I would like everyone to take a few minutes to link to the South Pole 2008 expedition being undertaken by Doug Oppenheim and Jeremy Rogers. Today is the day they leave.
Throughout all of the pain of the last few months, one of the most upsetting things is knowing that there still a lack of awareness and understanding of MND and exactly how destructive it is, not only for the sufferer, but all those around them.
It’s the disease that most health professionals say they’d least like to get. It’s the most cruel and undignified end.
It has been explained to us that part of the problem in funding research for MND is that it’s not financially enticing to the drugs companies as life expectancy is, on average, just two to five years from onset and it is in every case fatal. So, to me, it literally feels like someone is putting a price on my husband and son’s lives.
Doug and Jeremy asked us to write a short case study for them to help in their fundraising efforts for the Sheffield Institute of Translational Neuroscience (SITraN), and we were only too happy to share our story. It actually felt like we could do something to contribute to finding a cure and alleviate some of the frustration. The Sheffield Institute will be the world’s first standalone institute dedicated to MND, so it is very important to us to help get it off the ground.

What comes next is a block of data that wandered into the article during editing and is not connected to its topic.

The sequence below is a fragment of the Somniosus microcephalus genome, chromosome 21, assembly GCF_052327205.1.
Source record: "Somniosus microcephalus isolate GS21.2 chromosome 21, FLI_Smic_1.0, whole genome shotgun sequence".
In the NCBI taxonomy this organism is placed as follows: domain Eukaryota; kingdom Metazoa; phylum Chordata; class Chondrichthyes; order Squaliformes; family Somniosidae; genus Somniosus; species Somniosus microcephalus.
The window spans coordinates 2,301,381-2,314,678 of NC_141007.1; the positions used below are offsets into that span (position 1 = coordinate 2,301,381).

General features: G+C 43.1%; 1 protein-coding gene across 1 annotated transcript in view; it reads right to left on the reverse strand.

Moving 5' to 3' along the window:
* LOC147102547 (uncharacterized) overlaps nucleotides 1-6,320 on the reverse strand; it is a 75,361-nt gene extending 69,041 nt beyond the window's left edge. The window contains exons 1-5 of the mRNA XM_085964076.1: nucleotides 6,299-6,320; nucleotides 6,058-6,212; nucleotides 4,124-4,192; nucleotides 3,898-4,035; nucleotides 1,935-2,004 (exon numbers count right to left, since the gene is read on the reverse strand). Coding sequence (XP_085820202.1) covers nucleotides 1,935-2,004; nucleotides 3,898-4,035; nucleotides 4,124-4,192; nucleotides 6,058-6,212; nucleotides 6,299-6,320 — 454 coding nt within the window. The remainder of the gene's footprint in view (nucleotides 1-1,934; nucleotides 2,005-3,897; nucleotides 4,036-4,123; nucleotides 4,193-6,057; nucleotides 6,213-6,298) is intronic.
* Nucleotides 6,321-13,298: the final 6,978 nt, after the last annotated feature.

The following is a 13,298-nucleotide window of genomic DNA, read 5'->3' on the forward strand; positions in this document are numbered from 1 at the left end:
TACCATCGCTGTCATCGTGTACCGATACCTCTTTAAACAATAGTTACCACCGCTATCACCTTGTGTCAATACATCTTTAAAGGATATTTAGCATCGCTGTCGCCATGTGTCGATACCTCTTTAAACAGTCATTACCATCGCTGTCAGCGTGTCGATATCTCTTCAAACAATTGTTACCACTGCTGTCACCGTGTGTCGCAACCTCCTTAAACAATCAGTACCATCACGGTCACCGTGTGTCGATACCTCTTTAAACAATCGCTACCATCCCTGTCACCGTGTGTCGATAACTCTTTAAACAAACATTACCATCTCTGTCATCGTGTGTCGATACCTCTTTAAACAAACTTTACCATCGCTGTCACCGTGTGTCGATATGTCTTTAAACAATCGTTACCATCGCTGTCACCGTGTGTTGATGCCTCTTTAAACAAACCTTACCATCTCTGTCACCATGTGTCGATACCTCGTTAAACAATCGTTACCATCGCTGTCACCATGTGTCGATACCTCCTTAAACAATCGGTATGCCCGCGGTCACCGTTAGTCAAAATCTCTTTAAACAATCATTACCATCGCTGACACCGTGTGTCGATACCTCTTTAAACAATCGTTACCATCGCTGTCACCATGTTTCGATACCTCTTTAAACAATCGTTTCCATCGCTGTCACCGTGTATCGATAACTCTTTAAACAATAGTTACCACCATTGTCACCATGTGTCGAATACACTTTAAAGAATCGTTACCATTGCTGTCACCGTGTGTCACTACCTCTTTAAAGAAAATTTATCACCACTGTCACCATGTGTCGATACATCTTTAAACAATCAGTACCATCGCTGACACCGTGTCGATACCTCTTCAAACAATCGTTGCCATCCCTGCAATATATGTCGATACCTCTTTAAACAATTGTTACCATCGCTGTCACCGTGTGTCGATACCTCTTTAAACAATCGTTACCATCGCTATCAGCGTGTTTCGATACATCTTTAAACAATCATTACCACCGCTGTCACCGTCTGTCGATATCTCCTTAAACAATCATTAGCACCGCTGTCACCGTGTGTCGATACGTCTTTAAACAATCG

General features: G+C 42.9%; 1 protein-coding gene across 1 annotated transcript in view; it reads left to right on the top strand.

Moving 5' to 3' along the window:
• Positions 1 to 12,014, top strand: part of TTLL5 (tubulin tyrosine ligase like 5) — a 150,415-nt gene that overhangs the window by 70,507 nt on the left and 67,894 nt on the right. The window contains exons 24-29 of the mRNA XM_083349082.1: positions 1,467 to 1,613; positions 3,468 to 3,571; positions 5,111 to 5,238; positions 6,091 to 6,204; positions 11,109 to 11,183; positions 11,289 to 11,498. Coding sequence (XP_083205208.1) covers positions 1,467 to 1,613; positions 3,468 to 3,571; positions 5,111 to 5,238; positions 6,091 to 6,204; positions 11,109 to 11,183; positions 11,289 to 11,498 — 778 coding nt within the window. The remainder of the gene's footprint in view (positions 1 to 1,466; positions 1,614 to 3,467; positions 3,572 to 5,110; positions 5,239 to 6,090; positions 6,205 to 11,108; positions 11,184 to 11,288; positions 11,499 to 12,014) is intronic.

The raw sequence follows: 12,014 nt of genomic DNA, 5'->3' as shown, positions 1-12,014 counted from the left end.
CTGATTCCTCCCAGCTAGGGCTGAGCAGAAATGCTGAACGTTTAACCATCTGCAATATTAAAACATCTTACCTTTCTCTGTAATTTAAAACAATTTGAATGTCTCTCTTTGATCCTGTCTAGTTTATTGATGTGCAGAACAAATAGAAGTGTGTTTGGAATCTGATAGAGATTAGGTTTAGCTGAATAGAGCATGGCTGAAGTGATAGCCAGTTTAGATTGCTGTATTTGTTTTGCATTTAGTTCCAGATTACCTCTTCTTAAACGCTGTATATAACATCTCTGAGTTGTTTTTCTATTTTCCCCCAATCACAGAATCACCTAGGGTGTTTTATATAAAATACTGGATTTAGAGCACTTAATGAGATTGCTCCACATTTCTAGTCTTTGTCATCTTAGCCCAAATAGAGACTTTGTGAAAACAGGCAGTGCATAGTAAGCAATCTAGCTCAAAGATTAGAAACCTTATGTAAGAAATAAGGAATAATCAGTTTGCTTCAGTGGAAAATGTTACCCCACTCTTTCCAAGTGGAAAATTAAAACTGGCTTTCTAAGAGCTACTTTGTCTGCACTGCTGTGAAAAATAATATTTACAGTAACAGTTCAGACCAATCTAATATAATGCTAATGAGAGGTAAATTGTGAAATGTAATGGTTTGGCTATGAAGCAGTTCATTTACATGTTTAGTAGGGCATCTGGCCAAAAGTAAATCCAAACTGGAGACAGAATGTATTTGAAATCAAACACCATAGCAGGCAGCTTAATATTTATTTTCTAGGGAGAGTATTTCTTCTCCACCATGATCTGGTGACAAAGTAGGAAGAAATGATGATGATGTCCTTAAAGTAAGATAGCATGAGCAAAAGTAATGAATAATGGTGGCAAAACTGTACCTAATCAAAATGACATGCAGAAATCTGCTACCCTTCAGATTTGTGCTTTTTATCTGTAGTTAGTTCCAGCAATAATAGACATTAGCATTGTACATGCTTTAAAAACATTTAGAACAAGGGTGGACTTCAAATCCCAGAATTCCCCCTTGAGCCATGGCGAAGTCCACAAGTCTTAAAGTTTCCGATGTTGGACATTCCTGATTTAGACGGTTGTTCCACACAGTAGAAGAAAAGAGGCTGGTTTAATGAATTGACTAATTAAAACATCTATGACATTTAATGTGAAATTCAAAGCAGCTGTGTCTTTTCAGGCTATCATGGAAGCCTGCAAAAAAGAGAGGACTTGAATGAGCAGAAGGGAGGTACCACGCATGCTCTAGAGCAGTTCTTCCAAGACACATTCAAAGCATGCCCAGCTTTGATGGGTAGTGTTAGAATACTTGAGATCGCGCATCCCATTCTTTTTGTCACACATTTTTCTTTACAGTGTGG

I know some of you out there are looking for a serious way to contribute and I know you have the imagination, skills and contacts to raise more than a ‘charity tray-bake’ amount, so lets see it! I won’t go on about the specifics, you can see them all at www.southpole2008.org [no longer online – Ed.]
Wishing Doug and Jeremy a whole bunch of luck,
Louise, Neil and Oscar
We were really pleased to be asked to get involved in promoting this expedition. At last it felt like we could be involved in something tangible that could potentially raise a lot of money and awareness.
Neil asked me to write the case study for Doug and Jeremy’s information booklet. It needed to be done at a time when Neil was unable to type and he was suffering from constant headaches due to his oxygen saturation levels dropping. He was too tired to concentrate on dictating what he wanted to say. It was before we had the ventilator.
Rather than turn down the opportunity to help promote the expedition, Neil told me roughly what he wanted to say then sent me down the hall to the computer to write it. He was not, however, too exhausted to be a harsh critic of my writing skills, squeezed into the few minutes I had between cooking, cleaning, washing, feeding, lifting and toileting the pair of them. I was sent down the hall for re-writes at least four times! Again, Neil’s determination was one of his finest qualities.